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If for in field in cold weather get a single wall stainless bottle, warm Gatorade on a 10degree morning is amazing just take off plastic lid and place on edge of fire. I dont carry nalgene cause of this plus single wall weigh nothing
That was kind of my thinking - if I could get a single wall Metal/Stainless then i could use it to heat or boil water in an emergency as well as use it if my 3L Platypus breaks.

Never had hot Gatorade - I'll have to try it.
 

Ben Lamb

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Depending on the weather, I'll take anything from a camelbak bladder to a hydroflask 40 OZ bottle. a 20 OZ hydroflask is usually along for the walk with hot broth or some hot beverage. It's amazing the mood boost you get from something hot in your belly while glassing in the cold & wind.
 

wllm1313

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Boston
BPA was my first guess as well.

I use a bladder for warmer hunts. When it gets cold I pull the hose out of my bag and then use the bladder and a Nalgene. I typically carry a couple of liters of water so instead of three bottle I use the bladder and refill. I've never had a bladder freeze it's the hose that's the issue.
 

[email protected]

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Olympic Peninsula - for now
Despite a love affair with the outdoors that is nearly seventy years old now, I never got out backpacking and hunting nearly as much as I should have done or desired to do. Still, I've managed to learn a few things over those many decades.

I still own old Nalgene type, and actual Nalgene brand, bottles that I bought in the original Seattle REI shop in the late 1960's to mid-70's. I believe the bottles of that era were actually polypropylene. To be honest, I always thought they imparted a disagreeable taste to water, especially as they aged or got warmed in the sun. I clearly recall REI featuring polycarbonate bottles in their catalogs of the time as an alternative, citing less taste imparted to beverages as one of the advantages. Yet, there are now health concerns circulating that warn people not to reuse polycarbonate!

I like ccc23454's stainless steel bottle suggestion except that I find most of those type bottles available at a reasonable cost are too tall and narrow, being prone to tipping over on uneven surfaces such as one occasionally :D encounters in the wilderness. Also, I prefer cleaning a transparent bottle; it is simply easier to ascertain an adequate job. As a cheap bastard, my solution has been to repurpose Gatorade bottles until lately. I recently switched to using applesauce container such as used by Seneca and Motts. They come in several sizes, are a squat, tip-resistant form molded with integral grip indentations and are made of the same PETE material as the Gatorade and, in a nod to ElkFever2, Powerade bottles. The material does not impart any taste that I can detect, at least not with cold fluids. I find the larger opening facilitates filling from shallow water sources much more effectively than does a necked-down bottle.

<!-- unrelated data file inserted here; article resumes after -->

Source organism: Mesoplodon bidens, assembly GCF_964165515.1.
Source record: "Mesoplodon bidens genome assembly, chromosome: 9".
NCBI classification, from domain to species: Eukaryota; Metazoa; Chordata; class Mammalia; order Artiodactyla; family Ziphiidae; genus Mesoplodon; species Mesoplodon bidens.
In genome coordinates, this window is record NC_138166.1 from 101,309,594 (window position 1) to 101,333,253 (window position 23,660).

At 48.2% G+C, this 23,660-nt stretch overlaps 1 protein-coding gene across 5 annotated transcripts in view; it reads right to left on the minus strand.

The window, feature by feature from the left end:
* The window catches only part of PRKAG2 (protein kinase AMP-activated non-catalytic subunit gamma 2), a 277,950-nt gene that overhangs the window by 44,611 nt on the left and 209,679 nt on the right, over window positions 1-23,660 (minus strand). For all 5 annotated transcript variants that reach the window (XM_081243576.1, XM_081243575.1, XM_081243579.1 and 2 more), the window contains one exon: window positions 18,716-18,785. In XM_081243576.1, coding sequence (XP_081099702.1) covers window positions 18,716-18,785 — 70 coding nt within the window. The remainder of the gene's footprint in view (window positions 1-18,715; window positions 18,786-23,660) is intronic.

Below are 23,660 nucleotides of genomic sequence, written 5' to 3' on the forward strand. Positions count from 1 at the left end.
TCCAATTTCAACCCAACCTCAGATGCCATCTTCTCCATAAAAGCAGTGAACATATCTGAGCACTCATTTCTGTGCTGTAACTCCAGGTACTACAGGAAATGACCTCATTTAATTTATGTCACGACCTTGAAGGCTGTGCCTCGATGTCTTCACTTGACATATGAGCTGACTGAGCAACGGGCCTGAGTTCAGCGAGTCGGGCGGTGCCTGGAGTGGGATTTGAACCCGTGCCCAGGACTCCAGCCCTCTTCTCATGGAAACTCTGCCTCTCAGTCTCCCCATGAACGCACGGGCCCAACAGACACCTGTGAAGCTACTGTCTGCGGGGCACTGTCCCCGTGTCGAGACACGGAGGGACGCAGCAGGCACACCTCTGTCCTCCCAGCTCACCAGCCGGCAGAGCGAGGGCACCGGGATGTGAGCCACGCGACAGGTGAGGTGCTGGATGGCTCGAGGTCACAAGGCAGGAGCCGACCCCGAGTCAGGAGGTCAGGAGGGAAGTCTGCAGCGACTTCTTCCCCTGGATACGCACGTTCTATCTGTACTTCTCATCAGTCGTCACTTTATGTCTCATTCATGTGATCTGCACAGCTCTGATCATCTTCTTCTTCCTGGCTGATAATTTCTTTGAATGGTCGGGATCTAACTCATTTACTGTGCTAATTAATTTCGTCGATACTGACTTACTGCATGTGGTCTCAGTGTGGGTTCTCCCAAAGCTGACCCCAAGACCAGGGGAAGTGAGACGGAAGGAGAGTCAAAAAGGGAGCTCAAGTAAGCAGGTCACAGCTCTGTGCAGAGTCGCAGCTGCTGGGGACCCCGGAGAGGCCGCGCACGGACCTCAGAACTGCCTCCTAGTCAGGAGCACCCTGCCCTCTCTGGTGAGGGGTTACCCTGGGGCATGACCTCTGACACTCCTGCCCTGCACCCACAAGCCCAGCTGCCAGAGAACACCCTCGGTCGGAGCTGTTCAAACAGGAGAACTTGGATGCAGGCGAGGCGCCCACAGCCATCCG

I suppose I'll read an article one of these days linking reuse of PETE plastic containers to some horrible affliction, but frankly, as a septuagenarian, I don't intend to worry about such things from here on.

As an added note, I use miniature alcohol and similar bottles for my backpacking salt and pepper shakers. They weigh virtually nothing. They seal tight, unlike the gimicky S&P shakers sold in camping stores and catalogs, keeping the salt dry for ages and they will hold sufficient quantity for extended trips. One merely has to develop the knack of carefully shaking loose seasonings out of a slightly tipped, not inverted, container.